Shang-Chi and the Legend of the Ten Rings

One thing you can say about Marvel Studios … they looooooves their artifacts, especially if they come in a set, and if they can destroy the entire universe then so much the better.

In this surprising outing for one their lesser know players, the world’s greatest KungFu master is pitted against his own father who intends to use the ten rings he acquired hundreds of years before to bring back his dead wife (so at least his heart was in the right place).

There’s no point changing a winning formula, so the film is high-octane, pretty violent, but doesn’t take itself too seriously. I wasn’t convinced by the plot, but with great performances from Simu Liu (the hero) and Awkwfina (the non-romantic sidekick), Michelle Yeoh (who, let’s face it, is brilliant in everything) and Tony Leung, the plot didn’t actually matter so much.

No expense was spared on the special effects, the set design was brilliant, and the fight sequences? … Wow! I mean, yes, it’s a fight film, but some of the sequences were visual poetry; some bits were very much Crouching Tiger – which happens to be one of my favourite flicks.

If I had one complaint, I’d say that maybe the film was a little bit too long; a bit of editing could have shaved off a good twenty minutes in my non-professional-and-so-should-probably-be-ignored opinion. I dunno, is it possible for a finale to overdo it? If it can, then this might be the case study.

Still, a dream of a movie all the same. As I said, a strange choice for the opening of a new phase, but it worked. Oh, yes; it worked.

Film review: Nobody

Picked this up on Sky for the eye-watering sum of £13.99 (rental!) are my friends kept raving about it. Was it worth it? …
It’s the same fella who wrote John Wick, and it shows. We’ve got the same slow start, then about twenty minutes in, the movie finds its pace and its pretty much non-stop knives and bullets until the final showdown, when it really lets loose.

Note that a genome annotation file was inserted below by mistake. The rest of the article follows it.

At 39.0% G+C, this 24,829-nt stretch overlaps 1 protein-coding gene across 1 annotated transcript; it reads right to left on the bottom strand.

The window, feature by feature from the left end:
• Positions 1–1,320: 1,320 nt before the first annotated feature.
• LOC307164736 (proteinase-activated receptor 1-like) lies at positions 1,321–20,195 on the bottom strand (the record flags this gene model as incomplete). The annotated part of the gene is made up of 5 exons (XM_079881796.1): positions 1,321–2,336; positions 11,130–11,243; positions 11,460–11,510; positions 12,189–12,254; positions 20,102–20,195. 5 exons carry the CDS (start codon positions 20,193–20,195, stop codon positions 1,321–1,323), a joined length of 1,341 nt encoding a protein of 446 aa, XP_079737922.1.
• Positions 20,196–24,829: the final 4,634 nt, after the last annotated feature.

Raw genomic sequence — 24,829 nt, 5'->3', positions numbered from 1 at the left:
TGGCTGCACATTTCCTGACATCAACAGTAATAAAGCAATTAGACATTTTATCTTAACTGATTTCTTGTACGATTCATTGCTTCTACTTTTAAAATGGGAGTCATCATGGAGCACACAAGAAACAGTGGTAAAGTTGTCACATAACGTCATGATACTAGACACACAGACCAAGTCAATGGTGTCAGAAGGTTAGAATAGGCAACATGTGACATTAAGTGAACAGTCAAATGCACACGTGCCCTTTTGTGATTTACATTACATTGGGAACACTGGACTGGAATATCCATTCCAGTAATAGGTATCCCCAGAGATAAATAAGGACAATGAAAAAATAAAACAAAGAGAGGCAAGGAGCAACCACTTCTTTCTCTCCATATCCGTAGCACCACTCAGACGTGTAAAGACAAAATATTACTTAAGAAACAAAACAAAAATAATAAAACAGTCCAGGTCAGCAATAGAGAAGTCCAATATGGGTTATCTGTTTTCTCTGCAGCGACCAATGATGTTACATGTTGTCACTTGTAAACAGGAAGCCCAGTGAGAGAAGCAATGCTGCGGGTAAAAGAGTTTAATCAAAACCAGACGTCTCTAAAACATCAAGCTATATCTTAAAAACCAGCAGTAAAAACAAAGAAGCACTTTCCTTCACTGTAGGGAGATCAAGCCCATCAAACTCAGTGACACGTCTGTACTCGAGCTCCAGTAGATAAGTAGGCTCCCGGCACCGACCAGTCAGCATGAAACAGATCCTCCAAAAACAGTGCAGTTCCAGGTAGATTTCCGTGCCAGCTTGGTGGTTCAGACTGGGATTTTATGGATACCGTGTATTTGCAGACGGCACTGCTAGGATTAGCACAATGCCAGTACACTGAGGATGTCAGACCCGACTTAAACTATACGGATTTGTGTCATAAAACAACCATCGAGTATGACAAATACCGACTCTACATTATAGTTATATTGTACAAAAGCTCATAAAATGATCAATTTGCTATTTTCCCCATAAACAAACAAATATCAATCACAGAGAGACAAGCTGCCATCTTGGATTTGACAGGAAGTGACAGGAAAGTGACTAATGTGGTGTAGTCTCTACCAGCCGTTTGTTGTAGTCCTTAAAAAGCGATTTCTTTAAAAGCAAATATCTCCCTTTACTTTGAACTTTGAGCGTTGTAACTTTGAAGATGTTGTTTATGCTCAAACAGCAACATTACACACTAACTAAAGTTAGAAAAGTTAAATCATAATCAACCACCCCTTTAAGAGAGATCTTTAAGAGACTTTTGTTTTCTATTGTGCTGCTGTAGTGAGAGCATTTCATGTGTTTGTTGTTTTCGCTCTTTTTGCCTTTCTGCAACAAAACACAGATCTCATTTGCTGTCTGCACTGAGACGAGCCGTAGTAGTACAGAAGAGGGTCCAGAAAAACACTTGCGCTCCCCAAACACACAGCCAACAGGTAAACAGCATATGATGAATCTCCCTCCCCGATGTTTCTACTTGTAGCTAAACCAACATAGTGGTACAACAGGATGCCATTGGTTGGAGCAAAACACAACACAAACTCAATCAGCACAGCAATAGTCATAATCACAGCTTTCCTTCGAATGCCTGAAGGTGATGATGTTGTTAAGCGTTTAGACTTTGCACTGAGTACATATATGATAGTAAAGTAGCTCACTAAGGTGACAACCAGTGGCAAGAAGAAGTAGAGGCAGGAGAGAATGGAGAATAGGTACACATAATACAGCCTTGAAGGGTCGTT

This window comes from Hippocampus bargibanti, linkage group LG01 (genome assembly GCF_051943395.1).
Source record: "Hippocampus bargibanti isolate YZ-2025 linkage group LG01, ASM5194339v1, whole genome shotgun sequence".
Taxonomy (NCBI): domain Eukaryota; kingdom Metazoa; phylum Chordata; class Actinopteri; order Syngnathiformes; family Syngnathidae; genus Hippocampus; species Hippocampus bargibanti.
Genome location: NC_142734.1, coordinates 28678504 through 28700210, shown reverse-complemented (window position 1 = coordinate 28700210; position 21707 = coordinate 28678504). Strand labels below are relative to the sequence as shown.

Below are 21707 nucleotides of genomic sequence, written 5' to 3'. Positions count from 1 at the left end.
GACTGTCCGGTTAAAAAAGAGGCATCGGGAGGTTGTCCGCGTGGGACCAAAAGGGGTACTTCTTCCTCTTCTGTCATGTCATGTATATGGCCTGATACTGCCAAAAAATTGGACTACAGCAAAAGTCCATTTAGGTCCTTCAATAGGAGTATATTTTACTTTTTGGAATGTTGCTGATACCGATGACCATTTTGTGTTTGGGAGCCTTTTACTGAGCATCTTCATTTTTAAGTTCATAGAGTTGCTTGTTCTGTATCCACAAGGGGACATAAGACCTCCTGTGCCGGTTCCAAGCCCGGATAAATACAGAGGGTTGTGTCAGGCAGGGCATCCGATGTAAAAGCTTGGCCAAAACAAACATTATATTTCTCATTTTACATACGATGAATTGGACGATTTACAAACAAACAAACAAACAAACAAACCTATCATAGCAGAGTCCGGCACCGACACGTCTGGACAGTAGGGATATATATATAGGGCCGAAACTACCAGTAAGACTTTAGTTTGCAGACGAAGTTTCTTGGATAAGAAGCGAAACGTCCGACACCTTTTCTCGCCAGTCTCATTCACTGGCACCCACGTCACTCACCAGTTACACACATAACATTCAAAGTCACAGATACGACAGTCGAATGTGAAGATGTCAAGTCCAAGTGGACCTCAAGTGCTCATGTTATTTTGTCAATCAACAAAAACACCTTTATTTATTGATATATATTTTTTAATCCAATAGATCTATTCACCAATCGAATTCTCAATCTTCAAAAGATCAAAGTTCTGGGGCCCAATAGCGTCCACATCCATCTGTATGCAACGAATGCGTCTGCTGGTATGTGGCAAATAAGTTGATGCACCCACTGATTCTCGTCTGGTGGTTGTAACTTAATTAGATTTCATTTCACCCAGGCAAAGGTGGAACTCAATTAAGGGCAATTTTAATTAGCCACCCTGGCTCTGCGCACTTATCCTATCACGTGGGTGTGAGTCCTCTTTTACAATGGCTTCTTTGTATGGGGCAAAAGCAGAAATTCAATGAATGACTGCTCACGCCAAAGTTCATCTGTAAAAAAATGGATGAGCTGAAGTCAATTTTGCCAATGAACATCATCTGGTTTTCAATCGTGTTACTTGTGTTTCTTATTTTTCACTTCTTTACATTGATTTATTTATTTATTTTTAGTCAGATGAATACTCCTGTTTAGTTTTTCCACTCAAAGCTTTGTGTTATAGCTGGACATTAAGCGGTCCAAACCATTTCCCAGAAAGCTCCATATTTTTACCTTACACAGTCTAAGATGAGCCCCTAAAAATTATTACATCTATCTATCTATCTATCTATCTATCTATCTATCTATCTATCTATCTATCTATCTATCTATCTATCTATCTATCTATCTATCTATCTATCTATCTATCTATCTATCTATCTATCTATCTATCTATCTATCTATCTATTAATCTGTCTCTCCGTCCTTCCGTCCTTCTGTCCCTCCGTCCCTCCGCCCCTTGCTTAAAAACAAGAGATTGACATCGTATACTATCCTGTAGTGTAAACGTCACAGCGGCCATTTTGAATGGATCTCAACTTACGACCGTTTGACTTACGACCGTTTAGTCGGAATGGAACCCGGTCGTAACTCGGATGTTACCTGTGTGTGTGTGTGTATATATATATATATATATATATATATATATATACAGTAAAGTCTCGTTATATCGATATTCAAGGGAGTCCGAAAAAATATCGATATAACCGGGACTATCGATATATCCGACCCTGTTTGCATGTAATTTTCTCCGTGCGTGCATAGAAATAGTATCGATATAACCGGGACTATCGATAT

So, here’s the upshot: Hutch Mansell (brilliantly played by Bob Odenkirk) lives a somewhat mundane life as a book-keeper for his father-in-law’s manufacturing business. The aforementioned mundane life takes a turn for sadistic when Hutch’s house is burgled and he slowly unravels, bringing to bear the skills from his former profession: clean-up specialist for the CIA.

Needless to say, if you love John Wick then you’ll get along with Nobody, just fine. Thinking about, I think I preferred Nobody; it has a raw, visceral quality about, whereas John Wick was more stylised.

Definitely worth the £13.99 (rental!) sticker fee if you’re really into this sort of thing.

Sweet Sweet Revenge Limited by Jonas Jonasson

I’ll tell you what, I’ve been round the houses looking for a book I could settle on; I’ve dumped the last three I’ve started, but I don’t think the problem was the books (so I won’t say what they were: I think I was in the mood for something a bit more fun, a bit more lightweight … and then Sweet Sweet Revenge Ltd. popped up in the book feed.

What I like about Jonasson’s writing is that he manages to weave a deceptively simple plot (I don’t think I’ll be giving too much away by telling you it’s centred around revenge), some pretty unsavoury but strangely endearing antagonists (remember Hitman Sanders …?), and some fairly ordinary protagonists. The prose flows well, with no bumps or sharp edges; but plenty of humour, some of it gruesome, most of it just really fun.

The appeal of the book for me was that I could enjoy the book without expending too much brainpower; the author takes out much of the hard decision-making, but does it in a way that doesn’t patronise. To begin with, the villain, Victor, is a racist, misogynist, homophobe, thief, swindler and would-be murderer … and we learn all of this in the first ten pages, so we dislike him pretty much straight away. He does have occasional flashes of mercy, so he is very much a standout character in a book that focuses more on the adventure than the people.

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